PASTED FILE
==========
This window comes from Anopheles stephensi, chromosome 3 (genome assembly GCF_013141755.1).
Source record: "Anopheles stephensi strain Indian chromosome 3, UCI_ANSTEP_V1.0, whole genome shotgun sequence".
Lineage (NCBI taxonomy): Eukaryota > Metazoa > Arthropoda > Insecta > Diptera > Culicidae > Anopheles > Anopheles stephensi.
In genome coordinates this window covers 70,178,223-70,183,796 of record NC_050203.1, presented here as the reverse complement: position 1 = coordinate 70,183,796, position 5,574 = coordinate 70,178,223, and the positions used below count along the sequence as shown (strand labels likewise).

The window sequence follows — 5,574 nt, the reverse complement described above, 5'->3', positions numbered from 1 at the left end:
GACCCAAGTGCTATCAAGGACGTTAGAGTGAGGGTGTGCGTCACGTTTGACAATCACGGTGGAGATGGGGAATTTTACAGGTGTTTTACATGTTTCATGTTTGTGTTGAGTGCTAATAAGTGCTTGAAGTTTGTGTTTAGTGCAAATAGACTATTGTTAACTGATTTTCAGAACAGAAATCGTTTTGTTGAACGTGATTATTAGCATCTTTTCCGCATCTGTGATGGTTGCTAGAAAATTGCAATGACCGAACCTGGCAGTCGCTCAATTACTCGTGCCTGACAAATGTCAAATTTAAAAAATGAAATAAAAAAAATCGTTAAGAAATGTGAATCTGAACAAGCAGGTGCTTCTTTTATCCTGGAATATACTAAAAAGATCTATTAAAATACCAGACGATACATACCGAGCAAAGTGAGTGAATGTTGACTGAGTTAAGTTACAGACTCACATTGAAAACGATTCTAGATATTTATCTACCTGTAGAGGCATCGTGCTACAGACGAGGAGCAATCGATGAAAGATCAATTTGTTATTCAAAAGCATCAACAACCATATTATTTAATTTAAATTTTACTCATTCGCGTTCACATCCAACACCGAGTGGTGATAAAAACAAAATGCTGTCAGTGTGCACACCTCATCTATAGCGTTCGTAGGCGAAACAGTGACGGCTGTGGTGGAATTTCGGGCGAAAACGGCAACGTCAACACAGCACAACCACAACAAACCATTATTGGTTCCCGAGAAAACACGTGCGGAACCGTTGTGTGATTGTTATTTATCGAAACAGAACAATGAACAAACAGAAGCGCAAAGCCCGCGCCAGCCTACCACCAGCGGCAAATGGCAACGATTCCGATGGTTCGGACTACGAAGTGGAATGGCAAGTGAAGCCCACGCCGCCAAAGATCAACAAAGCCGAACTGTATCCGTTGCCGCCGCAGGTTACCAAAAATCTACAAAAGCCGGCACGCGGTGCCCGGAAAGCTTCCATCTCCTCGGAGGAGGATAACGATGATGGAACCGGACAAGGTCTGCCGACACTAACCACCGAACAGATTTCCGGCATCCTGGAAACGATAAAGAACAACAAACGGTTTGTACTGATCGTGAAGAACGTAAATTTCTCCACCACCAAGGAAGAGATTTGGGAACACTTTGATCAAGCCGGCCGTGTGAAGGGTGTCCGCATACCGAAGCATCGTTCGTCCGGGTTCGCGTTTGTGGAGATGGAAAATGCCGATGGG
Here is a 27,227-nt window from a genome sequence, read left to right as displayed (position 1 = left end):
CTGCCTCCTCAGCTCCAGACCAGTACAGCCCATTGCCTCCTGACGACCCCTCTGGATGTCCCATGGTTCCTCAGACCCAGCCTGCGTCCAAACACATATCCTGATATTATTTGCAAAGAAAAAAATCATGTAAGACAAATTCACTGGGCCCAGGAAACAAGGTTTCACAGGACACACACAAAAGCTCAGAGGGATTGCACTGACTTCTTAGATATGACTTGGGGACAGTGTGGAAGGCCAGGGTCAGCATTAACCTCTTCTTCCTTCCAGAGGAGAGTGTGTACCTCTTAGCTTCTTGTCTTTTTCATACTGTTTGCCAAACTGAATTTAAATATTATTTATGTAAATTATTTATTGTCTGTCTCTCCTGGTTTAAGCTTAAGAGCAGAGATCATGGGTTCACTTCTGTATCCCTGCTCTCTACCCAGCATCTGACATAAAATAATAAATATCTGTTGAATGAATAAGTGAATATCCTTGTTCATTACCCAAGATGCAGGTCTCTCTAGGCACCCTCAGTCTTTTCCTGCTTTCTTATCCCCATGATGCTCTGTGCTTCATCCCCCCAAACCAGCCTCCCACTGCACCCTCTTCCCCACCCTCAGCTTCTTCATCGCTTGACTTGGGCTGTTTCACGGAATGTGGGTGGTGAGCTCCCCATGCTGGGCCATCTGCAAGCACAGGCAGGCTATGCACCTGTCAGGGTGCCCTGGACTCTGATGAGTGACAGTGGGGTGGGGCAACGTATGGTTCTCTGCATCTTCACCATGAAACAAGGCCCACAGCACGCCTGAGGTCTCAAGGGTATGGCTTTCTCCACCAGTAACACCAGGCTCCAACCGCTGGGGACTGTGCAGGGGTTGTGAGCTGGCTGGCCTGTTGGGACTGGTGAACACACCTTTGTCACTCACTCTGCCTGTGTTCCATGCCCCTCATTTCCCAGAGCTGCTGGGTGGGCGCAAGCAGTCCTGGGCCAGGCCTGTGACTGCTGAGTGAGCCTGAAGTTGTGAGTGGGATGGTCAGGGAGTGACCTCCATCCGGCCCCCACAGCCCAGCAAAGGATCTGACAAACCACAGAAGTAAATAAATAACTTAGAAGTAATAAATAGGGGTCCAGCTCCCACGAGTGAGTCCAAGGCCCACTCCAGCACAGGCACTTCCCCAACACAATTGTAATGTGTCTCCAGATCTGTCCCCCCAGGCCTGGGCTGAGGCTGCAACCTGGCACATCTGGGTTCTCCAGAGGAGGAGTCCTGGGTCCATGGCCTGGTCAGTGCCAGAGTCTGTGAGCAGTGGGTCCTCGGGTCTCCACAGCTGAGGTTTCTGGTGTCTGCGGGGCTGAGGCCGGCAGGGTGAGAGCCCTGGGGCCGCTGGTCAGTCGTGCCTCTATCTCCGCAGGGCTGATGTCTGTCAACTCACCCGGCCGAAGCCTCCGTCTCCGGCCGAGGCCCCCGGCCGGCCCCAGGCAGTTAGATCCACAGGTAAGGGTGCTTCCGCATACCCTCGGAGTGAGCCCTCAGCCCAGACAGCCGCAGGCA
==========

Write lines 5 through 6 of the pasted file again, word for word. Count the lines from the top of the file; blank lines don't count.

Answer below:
The window sequence follows — 5,574 nt, the reverse complement described above, 5'->3', positions numbered from 1 at the left end:
GACCCAAGTGCTATCAAGGACGTTAGAGTGAGGGTGTGCGTCACGTTTGACAATCACGGTGGAGATGGGGAATTTTACAGGTGTTTTACATGTTTCATGTTTGTGTTGAGTGCTAATAAGTGCTTGAAGTTTGTGTTTAGTGCAAATAGACTATTGTTAACTGATTTTCAGAACAGAAATCGTTTTGTTGAACGTGATTATTAGCATCTTTTCCGCATCTGTGATGGTTGCTAGAAAATTGCAATGACCGAACCTGGCAGTCGCTCAATTACTCGTGCCTGACAAATGTCAAATTTAAAAAATGAAATAAAAAAAATCGTTAAGAAATGTGAATCTGAACAAGCAGGTGCTTCTTTTATCCTGGAATATACTAAAAAGATCTATTAAAATACCAGACGATACATACCGAGCAAAGTGAGTGAATGTTGACTGAGTTAAGTTACAGACTCACATTGAAAACGATTCTAGATATTTATCTACCTGTAGAGGCATCGTGCTACAGACGAGGAGCAATCGATGAAAGATCAATTTGTTATTCAAAAGCATCAACAACCATATTATTTAATTTAAATTTTACTCATTCGCGTTCACATCCAACACCGAGTGGTGATAAAAACAAAATGCTGTCAGTGTGCACACCTCATCTATAGCGTTCGTAGGCGAAACAGTGACGGCTGTGGTGGAATTTCGGGCGAAAACGGCAACGTCAACACAGCACAACCACAACAAACCATTATTGGTTCCCGAGAAAACACGTGCGGAACCGTTGTGTGATTGTTATTTATCGAAACAGAACAATGAACAAACAGAAGCGCAAAGCCCGCGCCAGCCTACCACCAGCGGCAAATGGCAACGATTCCGATGGTTCGGACTACGAAGTGGAATGGCAAGTGAAGCCCACGCCGCCAAAGATCAACAAAGCCGAACTGTATCCGTTGCCGCCGCAGGTTACCAAAAATCTACAAAAGCCGGCACGCGGTGCCCGGAAAGCTTCCATCTCCTCGGAGGAGGATAACGATGATGGAACCGGACAAGGTCTGCCGACACTAACCACCGAACAGATTTCCGGCATCCTGGAAACGATAAAGAACAACAAACGGTTTGTACTGATCGTGAAGAACGTAAATTTCTCCACCACCAAGGAAGAGATTTGGGAACACTTTGATCAAGCCGGCCGTGTGAAGGGTGTCCGCATACCGAAGCATCGTTCGTCCGGGTTCGCGTTTGTGGAGATGGAAAATGCCGATGGG